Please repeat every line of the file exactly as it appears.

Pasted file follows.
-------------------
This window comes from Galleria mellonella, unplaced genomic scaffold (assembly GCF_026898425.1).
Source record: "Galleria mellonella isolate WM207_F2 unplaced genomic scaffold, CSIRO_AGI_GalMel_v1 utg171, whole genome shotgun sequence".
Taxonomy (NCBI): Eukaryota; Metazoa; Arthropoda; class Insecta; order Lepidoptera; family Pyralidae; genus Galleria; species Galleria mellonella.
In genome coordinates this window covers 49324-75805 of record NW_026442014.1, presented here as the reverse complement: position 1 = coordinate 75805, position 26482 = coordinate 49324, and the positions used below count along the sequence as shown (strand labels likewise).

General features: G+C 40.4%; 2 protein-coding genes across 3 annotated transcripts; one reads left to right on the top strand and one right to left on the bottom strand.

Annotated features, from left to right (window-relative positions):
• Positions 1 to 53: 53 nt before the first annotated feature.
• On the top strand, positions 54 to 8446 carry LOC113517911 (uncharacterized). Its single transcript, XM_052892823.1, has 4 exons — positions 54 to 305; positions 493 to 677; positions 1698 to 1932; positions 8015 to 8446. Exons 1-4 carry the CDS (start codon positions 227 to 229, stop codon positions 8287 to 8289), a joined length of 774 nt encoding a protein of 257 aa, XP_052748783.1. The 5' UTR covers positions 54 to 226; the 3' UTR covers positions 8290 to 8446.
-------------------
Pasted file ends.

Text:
This window comes from Galleria mellonella, unplaced genomic scaffold (assembly GCF_026898425.1).
Source record: "Galleria mellonella isolate WM207_F2 unplaced genomic scaffold, CSIRO_AGI_GalMel_v1 utg171, whole genome shotgun sequence".
Taxonomy (NCBI): Eukaryota; Metazoa; Arthropoda; class Insecta; order Lepidoptera; family Pyralidae; genus Galleria; species Galleria mellonella.
In genome coordinates this window covers 49324-75805 of record NW_026442014.1, presented here as the reverse complement: position 1 = coordinate 75805, position 26482 = coordinate 49324, and the positions used below count along the sequence as shown (strand labels likewise).

General features: G+C 40.4%; 2 protein-coding genes across 3 annotated transcripts; one reads left to right on the top strand and one right to left on the bottom strand.

Annotated features, from left to right (window-relative positions):
• Positions 1 to 53: 53 nt before the first annotated feature.
• On the top strand, positions 54 to 8446 carry LOC113517911 (uncharacterized). Its single transcript, XM_052892823.1, has 4 exons — positions 54 to 305; positions 493 to 677; positions 1698 to 1932; positions 8015 to 8446. Exons 1-4 carry the CDS (start codon positions 227 to 229, stop codon positions 8287 to 8289), a joined length of 774 nt encoding a protein of 257 aa, XP_052748783.1. The 5' UTR covers positions 54 to 226; the 3' UTR covers positions 8290 to 8446.